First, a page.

y=x;                                                                                                                                                                     
        cout<<y<<endl;                                                                                                                                                           
        x[0]='X';                                                                                                                                                                
        cout<<y<<endl;
    It seems that this code DOES work. and both x and y refer to the same string. As you modified x to "Xbc", y's value is also changed. How come?!

  2. #2
    C++まいる!Cをこわせ! Elysia's Avatar
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    Quote Originally Posted by meili100 View Post
    It seems that this code DOES work. and both x and y refer to the same string. As you modified x to "Xbc", y's value is also changed. How come?!
    We're talking about references here.
    You are never modifying x at all. You are modifying a.
    Similarly, setting a reference to x isn't assigning a reference to x, but to a.
    References are transparent and will apply anything you do it to the variable it is bound to.

    The first example stems from an entirely different problem.
    You are initializing a member variable, s, with the passed string a (which is temporary, btw, so it should be illegal or produce unexpected results).
    Further, I believe the error is due to your reference member. References cannot be assigned, so a default assignment operator could not be created (since it would make a shallow copy).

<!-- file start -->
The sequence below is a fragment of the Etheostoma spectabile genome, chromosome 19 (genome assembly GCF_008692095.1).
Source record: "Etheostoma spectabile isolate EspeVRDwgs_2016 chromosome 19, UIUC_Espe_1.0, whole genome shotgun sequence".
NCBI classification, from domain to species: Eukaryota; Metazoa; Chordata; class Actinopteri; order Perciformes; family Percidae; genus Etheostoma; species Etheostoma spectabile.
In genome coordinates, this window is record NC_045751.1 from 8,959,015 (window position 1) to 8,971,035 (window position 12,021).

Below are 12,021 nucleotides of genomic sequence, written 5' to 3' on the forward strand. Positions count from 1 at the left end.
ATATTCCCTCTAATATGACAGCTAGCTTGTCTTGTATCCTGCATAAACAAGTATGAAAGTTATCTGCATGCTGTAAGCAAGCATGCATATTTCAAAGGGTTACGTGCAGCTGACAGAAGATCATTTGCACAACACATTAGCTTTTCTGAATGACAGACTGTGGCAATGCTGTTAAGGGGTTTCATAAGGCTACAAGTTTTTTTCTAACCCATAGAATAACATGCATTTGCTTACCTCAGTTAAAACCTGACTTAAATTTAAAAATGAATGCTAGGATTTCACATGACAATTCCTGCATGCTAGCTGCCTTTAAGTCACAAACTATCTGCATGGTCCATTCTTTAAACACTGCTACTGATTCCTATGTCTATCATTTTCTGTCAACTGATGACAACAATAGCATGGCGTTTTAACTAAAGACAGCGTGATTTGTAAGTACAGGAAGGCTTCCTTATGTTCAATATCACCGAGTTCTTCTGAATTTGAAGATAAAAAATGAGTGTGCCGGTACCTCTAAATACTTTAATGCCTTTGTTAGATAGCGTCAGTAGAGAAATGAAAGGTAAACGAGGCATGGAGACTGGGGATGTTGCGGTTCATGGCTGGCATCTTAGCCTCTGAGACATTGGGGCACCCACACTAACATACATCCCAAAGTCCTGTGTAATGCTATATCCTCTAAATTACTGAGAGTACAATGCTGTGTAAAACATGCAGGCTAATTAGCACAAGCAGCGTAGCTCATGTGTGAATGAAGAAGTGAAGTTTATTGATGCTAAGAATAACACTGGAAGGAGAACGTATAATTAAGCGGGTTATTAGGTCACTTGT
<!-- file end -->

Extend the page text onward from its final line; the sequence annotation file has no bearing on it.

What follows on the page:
Last edited by Elysia; 05-14-2008 at 06:08 PM.
    Quote Originally Posted by Adak View Post
    io.h certainly IS included in some modern compilers. It is no longer part of the standard for C, but it is nevertheless, included in the very latest Pelles C versions.
    Quote Originally Posted by Salem View Post
    You mean it's included as a crutch to help ancient programmers limp along without them having to relearn too much.

    Outside of your DOS world, your header file is meaningless.
    For information on how to enable C++11 on your compiler, look here.
    よく聞くがいい!私は天才だからね! ^_^

  3. #3
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    Who says you can't have 2 references pointing to the same object?

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    Two references can point to the same object.

    A reference cannot point to two different objects, that might be what you were told.

    That is why the first example fails. When you assign the Base object called x to the base object called y, the compiler generated copy assignment operator is used. That does a member-wise copy. But for a reference, you cannot re-assign it to another object, so the reference member of y cannot have another object assigned to it. That's why you get an error about the default assignment operator.